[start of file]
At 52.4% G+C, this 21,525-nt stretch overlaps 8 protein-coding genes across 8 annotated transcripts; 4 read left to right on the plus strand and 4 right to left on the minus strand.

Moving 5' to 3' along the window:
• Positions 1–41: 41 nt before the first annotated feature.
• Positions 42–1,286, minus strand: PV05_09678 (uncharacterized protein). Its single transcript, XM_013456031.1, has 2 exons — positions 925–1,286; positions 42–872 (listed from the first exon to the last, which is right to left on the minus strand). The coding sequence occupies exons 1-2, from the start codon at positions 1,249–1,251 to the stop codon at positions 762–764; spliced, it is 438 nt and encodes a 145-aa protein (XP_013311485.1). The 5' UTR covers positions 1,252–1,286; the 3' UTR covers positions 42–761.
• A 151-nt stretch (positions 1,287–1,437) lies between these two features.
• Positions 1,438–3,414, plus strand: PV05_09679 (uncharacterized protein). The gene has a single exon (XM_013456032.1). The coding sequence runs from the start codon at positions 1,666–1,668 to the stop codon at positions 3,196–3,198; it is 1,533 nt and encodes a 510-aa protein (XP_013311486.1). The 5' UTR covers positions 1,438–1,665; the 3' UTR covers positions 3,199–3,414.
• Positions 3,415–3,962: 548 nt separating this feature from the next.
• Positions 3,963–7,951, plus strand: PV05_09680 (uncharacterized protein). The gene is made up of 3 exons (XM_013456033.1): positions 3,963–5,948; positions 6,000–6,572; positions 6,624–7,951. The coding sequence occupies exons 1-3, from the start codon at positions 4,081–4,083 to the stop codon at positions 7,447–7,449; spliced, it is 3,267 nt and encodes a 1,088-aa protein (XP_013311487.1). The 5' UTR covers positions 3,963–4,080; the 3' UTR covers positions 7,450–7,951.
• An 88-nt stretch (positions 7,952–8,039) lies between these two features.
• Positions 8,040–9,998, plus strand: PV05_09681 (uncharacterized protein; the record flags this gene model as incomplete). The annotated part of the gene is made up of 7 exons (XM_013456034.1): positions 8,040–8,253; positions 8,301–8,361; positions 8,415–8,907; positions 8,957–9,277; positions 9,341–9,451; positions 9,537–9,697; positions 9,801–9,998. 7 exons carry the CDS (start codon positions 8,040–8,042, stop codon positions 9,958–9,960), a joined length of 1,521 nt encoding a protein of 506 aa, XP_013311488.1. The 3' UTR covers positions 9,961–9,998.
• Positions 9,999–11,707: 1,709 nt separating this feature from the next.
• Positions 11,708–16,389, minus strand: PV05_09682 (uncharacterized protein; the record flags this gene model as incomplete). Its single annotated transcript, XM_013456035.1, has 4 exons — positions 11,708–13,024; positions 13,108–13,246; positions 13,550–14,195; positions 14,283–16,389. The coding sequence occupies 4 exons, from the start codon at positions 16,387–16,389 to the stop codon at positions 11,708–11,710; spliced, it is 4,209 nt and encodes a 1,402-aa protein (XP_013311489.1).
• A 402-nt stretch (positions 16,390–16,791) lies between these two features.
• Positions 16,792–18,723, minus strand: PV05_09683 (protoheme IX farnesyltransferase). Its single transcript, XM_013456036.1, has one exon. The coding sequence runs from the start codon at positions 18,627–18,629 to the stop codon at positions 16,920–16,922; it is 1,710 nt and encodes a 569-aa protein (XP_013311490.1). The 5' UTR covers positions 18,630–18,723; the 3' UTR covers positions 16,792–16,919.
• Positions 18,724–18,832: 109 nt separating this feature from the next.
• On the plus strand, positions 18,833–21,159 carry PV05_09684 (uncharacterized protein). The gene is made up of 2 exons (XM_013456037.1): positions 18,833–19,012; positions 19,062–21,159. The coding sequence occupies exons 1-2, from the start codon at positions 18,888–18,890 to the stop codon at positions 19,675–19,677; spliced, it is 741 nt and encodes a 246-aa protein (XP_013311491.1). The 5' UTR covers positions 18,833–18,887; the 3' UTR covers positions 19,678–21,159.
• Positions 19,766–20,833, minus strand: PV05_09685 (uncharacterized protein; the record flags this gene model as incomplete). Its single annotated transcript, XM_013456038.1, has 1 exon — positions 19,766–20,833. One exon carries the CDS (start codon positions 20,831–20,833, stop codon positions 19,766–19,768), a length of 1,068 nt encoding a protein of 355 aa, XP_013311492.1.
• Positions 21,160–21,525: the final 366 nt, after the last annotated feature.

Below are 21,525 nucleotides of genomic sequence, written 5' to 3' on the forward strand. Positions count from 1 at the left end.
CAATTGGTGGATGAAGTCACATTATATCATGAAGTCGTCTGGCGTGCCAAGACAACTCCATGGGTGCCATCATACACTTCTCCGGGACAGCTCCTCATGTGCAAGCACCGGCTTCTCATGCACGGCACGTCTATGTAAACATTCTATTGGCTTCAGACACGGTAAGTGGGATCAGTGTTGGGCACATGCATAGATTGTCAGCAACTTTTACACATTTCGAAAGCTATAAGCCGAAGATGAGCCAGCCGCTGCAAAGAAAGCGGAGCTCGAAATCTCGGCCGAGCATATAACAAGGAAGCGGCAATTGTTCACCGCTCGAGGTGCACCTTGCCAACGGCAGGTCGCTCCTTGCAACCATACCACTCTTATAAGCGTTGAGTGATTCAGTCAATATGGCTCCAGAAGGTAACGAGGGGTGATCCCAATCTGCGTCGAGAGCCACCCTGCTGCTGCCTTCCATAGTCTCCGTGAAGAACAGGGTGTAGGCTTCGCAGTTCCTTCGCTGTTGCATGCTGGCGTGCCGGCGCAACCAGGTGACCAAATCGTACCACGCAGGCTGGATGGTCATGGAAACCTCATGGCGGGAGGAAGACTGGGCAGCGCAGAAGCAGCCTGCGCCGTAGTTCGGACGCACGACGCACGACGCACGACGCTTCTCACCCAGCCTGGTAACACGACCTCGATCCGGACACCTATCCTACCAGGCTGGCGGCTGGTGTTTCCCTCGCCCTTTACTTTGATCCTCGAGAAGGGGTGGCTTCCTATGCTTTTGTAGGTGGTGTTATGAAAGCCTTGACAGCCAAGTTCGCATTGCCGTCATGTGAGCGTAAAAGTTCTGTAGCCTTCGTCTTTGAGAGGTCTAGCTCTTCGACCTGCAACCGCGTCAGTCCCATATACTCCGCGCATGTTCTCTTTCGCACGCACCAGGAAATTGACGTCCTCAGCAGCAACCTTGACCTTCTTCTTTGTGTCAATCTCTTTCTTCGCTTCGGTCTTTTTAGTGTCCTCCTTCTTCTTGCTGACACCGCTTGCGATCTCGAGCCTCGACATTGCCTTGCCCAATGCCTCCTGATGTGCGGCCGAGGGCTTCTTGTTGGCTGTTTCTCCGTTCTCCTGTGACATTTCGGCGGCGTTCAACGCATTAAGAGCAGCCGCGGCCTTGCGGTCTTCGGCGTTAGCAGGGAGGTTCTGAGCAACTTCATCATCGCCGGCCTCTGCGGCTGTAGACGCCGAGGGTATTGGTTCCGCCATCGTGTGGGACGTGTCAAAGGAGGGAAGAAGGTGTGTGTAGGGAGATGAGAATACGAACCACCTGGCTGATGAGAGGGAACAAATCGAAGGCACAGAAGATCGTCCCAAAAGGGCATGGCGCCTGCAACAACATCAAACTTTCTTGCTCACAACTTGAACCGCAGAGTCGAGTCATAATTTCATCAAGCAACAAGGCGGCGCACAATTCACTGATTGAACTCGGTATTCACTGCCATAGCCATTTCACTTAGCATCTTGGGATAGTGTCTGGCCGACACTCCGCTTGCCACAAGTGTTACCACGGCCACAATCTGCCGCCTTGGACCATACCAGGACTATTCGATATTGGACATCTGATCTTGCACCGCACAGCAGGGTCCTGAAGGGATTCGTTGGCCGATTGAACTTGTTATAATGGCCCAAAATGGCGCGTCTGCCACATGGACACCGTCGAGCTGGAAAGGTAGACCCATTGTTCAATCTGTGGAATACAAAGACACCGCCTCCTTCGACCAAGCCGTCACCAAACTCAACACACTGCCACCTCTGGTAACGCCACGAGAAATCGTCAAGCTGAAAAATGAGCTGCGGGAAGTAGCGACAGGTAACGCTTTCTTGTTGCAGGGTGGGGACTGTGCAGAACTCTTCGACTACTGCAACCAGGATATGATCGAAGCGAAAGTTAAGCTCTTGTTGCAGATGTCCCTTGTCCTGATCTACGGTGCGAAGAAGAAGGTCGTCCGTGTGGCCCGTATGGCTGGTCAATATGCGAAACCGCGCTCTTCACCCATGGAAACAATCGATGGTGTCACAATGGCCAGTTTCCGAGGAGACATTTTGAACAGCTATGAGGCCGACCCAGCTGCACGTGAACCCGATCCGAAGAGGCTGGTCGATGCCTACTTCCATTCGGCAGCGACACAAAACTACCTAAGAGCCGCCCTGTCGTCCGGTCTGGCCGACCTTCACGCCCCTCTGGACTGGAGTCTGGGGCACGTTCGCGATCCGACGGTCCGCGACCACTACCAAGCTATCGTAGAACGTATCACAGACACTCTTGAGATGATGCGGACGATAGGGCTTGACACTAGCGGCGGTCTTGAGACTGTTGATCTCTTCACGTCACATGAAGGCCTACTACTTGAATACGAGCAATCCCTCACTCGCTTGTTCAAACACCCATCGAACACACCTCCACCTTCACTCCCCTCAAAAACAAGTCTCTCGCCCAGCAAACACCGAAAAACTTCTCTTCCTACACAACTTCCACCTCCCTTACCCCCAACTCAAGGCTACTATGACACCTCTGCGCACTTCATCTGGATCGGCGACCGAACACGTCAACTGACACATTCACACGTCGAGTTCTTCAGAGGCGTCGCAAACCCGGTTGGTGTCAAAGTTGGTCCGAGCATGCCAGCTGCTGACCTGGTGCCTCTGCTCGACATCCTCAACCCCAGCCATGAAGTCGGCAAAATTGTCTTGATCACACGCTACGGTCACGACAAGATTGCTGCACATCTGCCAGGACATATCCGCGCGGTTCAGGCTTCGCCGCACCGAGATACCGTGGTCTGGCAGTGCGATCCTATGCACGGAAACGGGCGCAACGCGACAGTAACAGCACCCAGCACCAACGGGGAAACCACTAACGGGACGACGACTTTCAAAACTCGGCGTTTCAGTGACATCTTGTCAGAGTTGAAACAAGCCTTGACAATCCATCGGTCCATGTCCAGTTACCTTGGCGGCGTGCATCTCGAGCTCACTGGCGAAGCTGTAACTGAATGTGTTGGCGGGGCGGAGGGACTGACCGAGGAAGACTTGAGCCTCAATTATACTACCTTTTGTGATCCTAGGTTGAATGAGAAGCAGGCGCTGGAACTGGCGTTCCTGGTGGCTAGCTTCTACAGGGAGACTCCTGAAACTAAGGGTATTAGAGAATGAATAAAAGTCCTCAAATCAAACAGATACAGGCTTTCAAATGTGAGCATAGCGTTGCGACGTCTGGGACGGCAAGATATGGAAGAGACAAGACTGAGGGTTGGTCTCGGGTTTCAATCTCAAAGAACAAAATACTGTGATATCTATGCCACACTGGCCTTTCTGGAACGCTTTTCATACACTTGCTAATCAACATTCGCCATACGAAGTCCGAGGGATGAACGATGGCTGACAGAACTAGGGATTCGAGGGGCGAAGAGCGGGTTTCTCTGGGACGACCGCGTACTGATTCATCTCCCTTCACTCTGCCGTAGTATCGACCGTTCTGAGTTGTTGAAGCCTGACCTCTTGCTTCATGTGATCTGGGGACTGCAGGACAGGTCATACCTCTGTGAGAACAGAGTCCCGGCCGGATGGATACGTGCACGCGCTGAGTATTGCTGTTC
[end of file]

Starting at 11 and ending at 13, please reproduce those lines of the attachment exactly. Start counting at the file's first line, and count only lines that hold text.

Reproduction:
• Positions 9,999–11,707: 1,709 nt separating this feature from the next.
• Positions 11,708–16,389, minus strand: PV05_09682 (uncharacterized protein; the record flags this gene model as incomplete). Its single annotated transcript, XM_013456035.1, has 4 exons — positions 11,708–13,024; positions 13,108–13,246; positions 13,550–14,195; positions 14,283–16,389. The coding sequence occupies 4 exons, from the start codon at positions 16,387–16,389 to the stop codon at positions 11,708–11,710; spliced, it is 4,209 nt and encodes a 1,402-aa protein (XP_013311489.1).
• A 402-nt stretch (positions 16,390–16,791) lies between these two features.